by Gary Charpentier
Damn, it’s been a long winter. I haven’t ridden, or even worked on any of my bikes since late November. I winterized Quasi-Moto in the prescribed fashion, draining his carbs and filling his tank with Sta-Bil-ized gas, and hooking him up to a Battery Tender. But then I got busy with the mundane requirements of everyday Minnesota winter life. I never even touched the Yamaha XS-650 which was supposed to be my wintertime Street-Tracker project. It sits out there now as I type this, waiting for me to rescue it from the vintage roadracer role for which it was originally intended. I didn’t even turn on the heat in my garage…
Instead, I hibernated. Like the great majority of Minnesotans, I hunkered down in my humble abode, and only ventured out to go to work, battling traffic in my pathetic little S-10 pickup truck. I read voraciously. I checked out books from the library, and even bought them from secondhand book stores occasionally, until there was never a spare moment when I didn’t have my nose buried between the pages of something hard-covered and heavy, in both the physical and metaphysical sense.
First off, let me tell you about “Tao of the Ride; Motorcycles and the Mechanics of the Soul” by Garri Garripoli…
What an ambitious title. This guy tries to work motorcycling into the ancient concepts of the Tao Te Ching, the 2,500-year-old book attributed to China’s ancient sage Lao Tsu. A lot of it is quite interesting, as you follow through a discussion of Feng Shui and Qi (pronounced “chee” ) and the way elemental energies are at work within us and through us, affecting the flow of everyday life. (“Use the Force, Luke!”)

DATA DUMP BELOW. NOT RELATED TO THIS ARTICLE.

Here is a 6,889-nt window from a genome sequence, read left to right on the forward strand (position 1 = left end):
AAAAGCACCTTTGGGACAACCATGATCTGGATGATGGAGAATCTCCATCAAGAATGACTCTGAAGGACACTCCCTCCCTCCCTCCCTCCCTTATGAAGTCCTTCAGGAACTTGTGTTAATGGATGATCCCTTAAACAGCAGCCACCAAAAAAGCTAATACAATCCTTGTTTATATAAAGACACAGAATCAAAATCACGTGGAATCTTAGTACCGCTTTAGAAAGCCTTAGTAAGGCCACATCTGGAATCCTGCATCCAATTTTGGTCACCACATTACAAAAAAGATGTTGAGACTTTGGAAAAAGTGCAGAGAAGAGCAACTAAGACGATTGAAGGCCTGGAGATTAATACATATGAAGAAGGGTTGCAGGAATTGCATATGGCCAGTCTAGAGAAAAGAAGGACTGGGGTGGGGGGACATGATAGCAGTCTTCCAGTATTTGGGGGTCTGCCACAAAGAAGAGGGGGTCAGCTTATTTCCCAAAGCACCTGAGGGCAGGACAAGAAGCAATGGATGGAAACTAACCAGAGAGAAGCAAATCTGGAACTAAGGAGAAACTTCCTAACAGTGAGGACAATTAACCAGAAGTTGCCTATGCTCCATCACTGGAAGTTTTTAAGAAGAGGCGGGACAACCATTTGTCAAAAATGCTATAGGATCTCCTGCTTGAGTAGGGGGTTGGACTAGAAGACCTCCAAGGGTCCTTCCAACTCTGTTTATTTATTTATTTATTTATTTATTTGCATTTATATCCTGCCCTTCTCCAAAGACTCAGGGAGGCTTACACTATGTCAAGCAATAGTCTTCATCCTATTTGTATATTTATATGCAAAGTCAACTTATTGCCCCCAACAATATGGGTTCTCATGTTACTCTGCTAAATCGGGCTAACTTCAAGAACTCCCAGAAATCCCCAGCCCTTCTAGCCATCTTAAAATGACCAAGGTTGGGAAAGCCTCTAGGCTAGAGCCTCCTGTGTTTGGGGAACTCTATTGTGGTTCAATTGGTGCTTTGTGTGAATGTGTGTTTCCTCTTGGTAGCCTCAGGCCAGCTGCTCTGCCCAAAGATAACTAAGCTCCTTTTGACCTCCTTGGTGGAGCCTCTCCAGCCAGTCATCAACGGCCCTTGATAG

He talks about balance as it relates to both living your life and riding your motorcycle, and he makes some valid points. But this author comes across with some seriously un-zen-like biases. For instance, Garripoli speaks only in terms of “cruising” on a Harley. He writes with derision about fast riders, breaking out the old cliche of the cafe racer planted in a tree. Then, when he crosses the California/Arizona border: “It’s like going through an invisible veil, where bikers pull over and pull off their helmets…I secure my half shell to my sissy bar and tie on a bandana. Freedom. Feeling the wind whip around your head unobstructed, shedding the weight of all that plastic, (GC: Ah yes, the notoriously heavy half-shell!) eliminating that wind resistance that wrenches your (GC: pencil?) neck, yeah.”
But the thing that really had me rolling on the floor was when he ventured into the scientific realm: “…the resonant frequency of the atmosphere, at the surface of the Earth,is 7.83 Hz. (the “Schumann Resonance”). As you move into the Earth’s mantle…the resonant frequency is between 8 and 14 hz… The conclusion is that when we are calm and centered, we resonate with the Earth.”